Homeland Security Secretary Jeh Johnson announced "concerted, nationwide enforcement operations to take into custody and return at a greater rate adults who entered this country illegally with children."

Homeland Security Secretary Jeh Johnson announced "concerted, nationwide enforcement operations to take into custody and return at a greater rate adults who entered this country illegally with children." Barry Bahler/DHS

Homeland Security Launches New Crackdown on Illegal Immigrants

ICE raids on Central Americans do cause pain, Secretary Johnson acknowledges.

Following through on a plan leaked to the press before Christmas, the Homeland Security Department on Monday announced that its Immigration and Customs Enforcement bureau this weekend began raids as part of “concerted, nationwide enforcement operations to take into custody and return at a greater rate adults who entered this country illegally with children,” Secretary Jeh Johnson announced.

The move—politically dicey during an election campaign with immigration as a top issue—forms part of the Obama administration’s response to the surge during the spring and summer of 2014 of unaccompanied children across the U.S. southern border from Mexico, Guatemala, Honduras and El Salvador. Though many of them were fleeing political violence and weak economies, their arrival brought criticism of the administration’s effectiveness in border security from many Republicans, governors and members of Congress.

“As part of these operations, 121 individuals were taken into custody, primarily from Georgia, Texas, and North Carolina, and they are now in the process of being repatriated” via ICE’s family residential centers, where they will receive travel documents and board a flight home, Johnson said in a statement. “The focus of this weekend’s operations were adults and their children who (i) were apprehended after May 1, 2014, crossing the southern border illegally, (ii) have been issued final orders of removal by an immigration court, and (iii) have exhausted appropriate legal remedies, and have no outstanding appeal or claim for asylum or other humanitarian relief under our laws.”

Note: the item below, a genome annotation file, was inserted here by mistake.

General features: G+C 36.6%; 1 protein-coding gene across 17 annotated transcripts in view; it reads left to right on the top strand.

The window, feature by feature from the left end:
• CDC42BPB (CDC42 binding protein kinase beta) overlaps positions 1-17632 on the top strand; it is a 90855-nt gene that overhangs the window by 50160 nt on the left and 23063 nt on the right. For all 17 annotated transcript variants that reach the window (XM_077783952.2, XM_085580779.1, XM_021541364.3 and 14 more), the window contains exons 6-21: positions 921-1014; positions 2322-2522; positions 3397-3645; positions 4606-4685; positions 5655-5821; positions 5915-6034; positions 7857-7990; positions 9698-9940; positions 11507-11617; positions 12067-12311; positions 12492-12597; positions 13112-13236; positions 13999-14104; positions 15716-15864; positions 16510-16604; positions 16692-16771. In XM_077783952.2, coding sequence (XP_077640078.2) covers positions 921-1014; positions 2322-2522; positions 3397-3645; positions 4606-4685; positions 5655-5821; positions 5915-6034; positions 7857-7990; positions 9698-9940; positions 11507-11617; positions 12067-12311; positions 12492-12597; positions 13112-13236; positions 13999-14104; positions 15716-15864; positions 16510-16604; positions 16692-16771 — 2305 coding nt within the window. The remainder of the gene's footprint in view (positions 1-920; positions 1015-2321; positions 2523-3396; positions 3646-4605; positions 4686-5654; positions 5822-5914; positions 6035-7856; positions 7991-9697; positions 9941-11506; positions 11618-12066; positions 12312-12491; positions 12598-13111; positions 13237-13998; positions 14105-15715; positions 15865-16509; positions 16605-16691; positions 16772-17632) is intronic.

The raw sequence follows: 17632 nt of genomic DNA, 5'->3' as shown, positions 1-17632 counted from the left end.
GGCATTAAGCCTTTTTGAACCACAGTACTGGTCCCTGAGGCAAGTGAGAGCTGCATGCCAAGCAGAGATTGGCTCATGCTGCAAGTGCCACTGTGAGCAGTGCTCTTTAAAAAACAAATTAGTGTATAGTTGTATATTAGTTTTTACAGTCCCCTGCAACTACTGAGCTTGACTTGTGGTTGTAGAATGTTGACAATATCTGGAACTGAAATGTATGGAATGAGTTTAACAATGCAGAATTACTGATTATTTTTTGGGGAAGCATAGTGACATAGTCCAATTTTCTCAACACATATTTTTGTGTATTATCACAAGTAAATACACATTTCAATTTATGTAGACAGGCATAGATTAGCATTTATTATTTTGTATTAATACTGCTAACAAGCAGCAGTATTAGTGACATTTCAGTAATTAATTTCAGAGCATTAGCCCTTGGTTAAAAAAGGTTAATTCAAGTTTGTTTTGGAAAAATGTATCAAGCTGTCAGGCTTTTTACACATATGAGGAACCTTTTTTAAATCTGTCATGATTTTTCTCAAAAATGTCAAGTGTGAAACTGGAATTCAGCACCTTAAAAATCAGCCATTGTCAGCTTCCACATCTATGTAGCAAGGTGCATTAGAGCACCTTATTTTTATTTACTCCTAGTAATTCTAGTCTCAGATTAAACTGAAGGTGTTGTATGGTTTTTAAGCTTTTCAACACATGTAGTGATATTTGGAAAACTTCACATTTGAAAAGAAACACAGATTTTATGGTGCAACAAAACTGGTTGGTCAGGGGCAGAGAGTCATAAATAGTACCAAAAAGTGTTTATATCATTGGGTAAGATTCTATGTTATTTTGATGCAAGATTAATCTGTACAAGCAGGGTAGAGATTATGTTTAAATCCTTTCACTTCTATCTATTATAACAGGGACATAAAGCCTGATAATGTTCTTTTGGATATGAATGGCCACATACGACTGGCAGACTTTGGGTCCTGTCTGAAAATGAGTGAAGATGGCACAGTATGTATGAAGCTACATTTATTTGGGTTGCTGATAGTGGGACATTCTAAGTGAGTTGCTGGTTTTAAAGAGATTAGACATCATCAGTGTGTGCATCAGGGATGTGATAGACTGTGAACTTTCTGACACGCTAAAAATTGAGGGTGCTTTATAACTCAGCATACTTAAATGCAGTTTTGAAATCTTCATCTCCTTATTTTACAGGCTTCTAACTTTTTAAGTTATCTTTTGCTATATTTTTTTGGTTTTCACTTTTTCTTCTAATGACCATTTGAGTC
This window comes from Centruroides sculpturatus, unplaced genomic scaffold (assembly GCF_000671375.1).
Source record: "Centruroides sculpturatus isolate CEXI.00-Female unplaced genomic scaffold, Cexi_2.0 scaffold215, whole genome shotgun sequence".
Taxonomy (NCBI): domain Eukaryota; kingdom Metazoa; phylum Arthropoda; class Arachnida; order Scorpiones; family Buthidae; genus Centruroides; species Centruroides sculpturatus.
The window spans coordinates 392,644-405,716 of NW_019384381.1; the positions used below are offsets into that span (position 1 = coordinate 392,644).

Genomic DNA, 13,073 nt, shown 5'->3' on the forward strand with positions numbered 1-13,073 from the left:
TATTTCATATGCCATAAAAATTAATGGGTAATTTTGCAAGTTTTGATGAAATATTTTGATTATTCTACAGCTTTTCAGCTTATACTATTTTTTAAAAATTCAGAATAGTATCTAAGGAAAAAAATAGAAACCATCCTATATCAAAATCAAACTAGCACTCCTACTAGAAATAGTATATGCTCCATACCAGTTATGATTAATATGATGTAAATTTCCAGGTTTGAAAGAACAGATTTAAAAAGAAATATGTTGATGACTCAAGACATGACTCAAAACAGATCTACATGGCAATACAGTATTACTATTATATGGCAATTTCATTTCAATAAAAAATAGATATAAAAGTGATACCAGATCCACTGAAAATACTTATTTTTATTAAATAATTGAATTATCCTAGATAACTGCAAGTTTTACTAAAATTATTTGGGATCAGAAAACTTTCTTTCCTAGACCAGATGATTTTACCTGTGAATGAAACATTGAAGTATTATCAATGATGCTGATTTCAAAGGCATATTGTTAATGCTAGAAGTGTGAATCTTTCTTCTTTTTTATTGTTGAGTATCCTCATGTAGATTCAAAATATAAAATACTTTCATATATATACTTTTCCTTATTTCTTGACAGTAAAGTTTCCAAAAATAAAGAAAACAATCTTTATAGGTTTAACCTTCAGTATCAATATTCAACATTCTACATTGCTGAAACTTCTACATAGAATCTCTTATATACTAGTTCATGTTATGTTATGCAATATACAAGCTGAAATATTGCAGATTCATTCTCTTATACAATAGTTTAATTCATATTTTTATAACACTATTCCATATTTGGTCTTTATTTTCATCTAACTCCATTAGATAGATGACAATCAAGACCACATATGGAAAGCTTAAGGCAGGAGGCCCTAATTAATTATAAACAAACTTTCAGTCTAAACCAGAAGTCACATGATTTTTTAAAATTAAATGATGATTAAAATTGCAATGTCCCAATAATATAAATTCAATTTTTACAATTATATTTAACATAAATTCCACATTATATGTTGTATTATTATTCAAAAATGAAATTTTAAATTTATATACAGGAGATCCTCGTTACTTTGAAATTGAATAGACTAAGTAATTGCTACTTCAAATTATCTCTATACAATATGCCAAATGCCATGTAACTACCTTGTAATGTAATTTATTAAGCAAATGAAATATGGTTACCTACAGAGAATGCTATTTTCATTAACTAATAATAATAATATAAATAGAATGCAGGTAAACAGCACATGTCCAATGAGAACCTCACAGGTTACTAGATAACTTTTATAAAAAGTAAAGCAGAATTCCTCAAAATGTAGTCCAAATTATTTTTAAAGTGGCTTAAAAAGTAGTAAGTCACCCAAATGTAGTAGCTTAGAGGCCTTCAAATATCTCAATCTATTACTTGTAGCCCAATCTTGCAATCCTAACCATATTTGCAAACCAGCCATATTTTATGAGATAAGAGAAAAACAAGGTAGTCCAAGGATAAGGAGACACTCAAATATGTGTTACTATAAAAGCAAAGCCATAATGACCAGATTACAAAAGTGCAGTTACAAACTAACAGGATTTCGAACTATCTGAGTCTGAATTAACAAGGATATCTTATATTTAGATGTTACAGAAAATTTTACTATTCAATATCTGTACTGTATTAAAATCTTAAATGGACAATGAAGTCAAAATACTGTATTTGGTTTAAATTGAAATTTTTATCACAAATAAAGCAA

Johnson stressed that the United States “must enforce the law in accordance with these priorities, and secure our borders.” The number of apprehensions by the Border Patrol of those attempting to  cross the southern border illegally decreased to 331,333 in fiscal 2015, he added. “With the exception of one year, this was the lowest number of apprehensions on our southern border since 1972, he said. “In recent months, however, the rate of apprehensions on our southern border has begun to climb again.”

Since the summer of 2014, DHS has removed and repatriated migrants (mostly single adults) to Central America at an increased rate, averaging about 14 flights a week, DHS said. “Given the sensitive nature of taking into custody and removing families with children, a number of precautions were taken as part of this weekend’s operations,” the agency stated.  “ICE deployed from around the country a number of female agents and medical personnel to take part in the operations, and, in the course of the operations, ICE exercised prosecutorial discretion in a number of cases for health or other personal reasons.”

This enforcement action was overseen by Sarah Saldaña, director of ICE, and supported and executed by Thomas Homan, head of ICE’s Enforcement and Removal Operations.

Touting the long-term achievements of U.S. policy on southern border crossings, Johnson said DHS continues to work with state and local law enforcement as well as Central American governments to stem the flow and highlight a legal alternative to illegal crossings.